Road trips—where you take a long car ride and hit many stops on the way—present a unique set of challenges (and opportunities). Here are a few things you should keep in mind as you plan.
Plan your route and stops in advance
You know your destination, but deciding on your route and stops can really depend on your travel style. HowStuffWorks suggests you make sure everyone is on the same page before you leave to avoid being stuck in a car with unhappy passengers for 8 hours a day. If you have to travel with someone who’s style doesn’t mesh with yours, consider planning a shorter trip.
You’ll save yourself a lot of time and stress if you map out how you’re getting to your destination before you leave (obviously). These two services can help you plan.
There are a lot of other apps you can use too, but these are two of the best. If you’re interested in some non-road-trip-specific travel planning apps, you can see what else we think is the best.
Whether you’re making a trip to visit relatives across the country or enjoying a road trip with friends, long car rides can become uncomfortable. Simple attributes of your car will make the journey more enjoyable for all.
When I was 13, Cox and I had a heated discussion about the features and engineering that optimize a car for long-distance travel. Cox, a friend of my dad’s who had logged about a million highway miles, argued that the best machine for a long road trip was a silent, smooth-riding car like his Buick.
I scoffed. Buicks were bourgeois luxury barges that no real driver would be caught dead in. Although I had yet to drive a single highway mile, I declared that the ultimate car for a long trip was the Ford GT, a machine that had won the 24 Hours of Lemans. Never mind that the GT’s engine wailed away just millimeters from the driver’s skull, or that the interior was the size of a Guantanamo confinement box – this was a true driver’s machine that would be ideal for a major trip.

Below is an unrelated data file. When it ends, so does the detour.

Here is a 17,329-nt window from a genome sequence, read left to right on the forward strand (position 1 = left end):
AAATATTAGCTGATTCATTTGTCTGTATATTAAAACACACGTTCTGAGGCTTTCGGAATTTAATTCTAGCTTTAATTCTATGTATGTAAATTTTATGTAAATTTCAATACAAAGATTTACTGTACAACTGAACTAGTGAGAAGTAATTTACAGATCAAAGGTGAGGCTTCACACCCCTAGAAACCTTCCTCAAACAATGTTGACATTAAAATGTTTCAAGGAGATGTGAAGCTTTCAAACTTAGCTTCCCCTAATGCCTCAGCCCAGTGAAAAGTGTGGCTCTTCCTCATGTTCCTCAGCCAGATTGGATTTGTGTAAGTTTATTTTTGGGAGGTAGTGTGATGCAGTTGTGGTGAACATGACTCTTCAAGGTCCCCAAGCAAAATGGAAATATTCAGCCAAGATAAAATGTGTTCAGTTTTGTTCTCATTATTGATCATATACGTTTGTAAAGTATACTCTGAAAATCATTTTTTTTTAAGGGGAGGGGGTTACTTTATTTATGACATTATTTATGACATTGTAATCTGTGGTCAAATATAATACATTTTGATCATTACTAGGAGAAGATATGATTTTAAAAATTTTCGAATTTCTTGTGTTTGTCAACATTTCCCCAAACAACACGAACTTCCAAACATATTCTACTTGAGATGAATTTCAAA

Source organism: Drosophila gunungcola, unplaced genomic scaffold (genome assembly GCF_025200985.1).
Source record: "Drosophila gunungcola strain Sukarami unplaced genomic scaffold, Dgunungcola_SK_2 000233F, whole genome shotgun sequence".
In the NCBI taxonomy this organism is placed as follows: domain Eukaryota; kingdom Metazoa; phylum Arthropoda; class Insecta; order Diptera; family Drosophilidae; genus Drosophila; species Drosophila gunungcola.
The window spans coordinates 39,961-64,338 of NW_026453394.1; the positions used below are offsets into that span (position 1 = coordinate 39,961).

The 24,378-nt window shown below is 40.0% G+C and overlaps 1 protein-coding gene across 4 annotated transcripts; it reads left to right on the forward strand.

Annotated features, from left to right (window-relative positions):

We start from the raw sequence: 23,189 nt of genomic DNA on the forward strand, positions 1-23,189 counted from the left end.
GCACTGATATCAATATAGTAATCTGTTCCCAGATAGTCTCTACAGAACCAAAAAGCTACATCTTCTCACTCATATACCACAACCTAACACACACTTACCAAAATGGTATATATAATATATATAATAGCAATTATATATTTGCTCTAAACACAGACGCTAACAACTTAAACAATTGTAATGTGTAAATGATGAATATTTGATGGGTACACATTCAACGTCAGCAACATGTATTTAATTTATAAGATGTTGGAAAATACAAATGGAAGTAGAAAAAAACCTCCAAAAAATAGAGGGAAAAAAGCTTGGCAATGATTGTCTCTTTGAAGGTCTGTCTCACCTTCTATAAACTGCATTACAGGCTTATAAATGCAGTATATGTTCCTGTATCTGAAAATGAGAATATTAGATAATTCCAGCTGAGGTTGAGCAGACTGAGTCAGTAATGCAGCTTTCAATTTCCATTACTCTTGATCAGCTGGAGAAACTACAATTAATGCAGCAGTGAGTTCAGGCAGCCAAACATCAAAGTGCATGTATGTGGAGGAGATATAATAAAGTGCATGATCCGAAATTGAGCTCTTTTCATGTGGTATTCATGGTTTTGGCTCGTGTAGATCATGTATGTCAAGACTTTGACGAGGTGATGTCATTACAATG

Or so I believed.
In the decades that have passed since that argument, I have learned a lot about what makes a great highway car – and I have also learned that the Colonel was smarter than I realized.
A few weeks ago, my wife and I did a 3,000-kilometre road trip to Georgia and back. We’ve done this trip in many different cars. In some, the trip was effortless. In others, it felt like a four-wheeled version of the Bataan Death March.
This got me thinking about the essence of the long-distance machine. What are the automotive qualities that make distance disappear?
Toyota Motor Corp. is getting closer to autonomous cars. The company will begin to release a range of advanced active-safety systems to the masses next year.
The new or re-engineered technologies, unveiled Wednesday in Tokyo, encompass more sophisticated precrash braking packages, a better auto-parking feature, a next-generation auto-adjust headlamp and a vehicle-to-infrastructure and vehicle-to-vehicle communication system.
Toyota will begin rolling out the technologies in early 2015, Chief Safety Technology Officer Moritaka Yoshida said.
Initial products, such as the auto-parking and vehicle-to-vehicle communication systems, will debut in Japan and later migrate to other markets, including the U.S. Others, including two precrash auto-braking packages, will be released in the U.S. as early as next year.
Toyota did not disclose pricing for the new systems, but the goal is to introduce affordable advanced safety technologies that can be deployed in mass-volume nameplates, Yoshida said.
Toyota is introducing the technologies in a push to burnish its safety credentials as automakers seek to differentiate themselves from rivals. The systems are also basic building-block technologies that will underpin future autonomous cars.
Yoshida said automakers have reached a point of diminishing returns from improvements in passive systems such as stronger body frames and seat belts. Faster gains will come from technologies that prevent crashes, he said.
“There is a limit to reducing the number of fatalities through passive safety,” he said. “We must also focus on active safety.”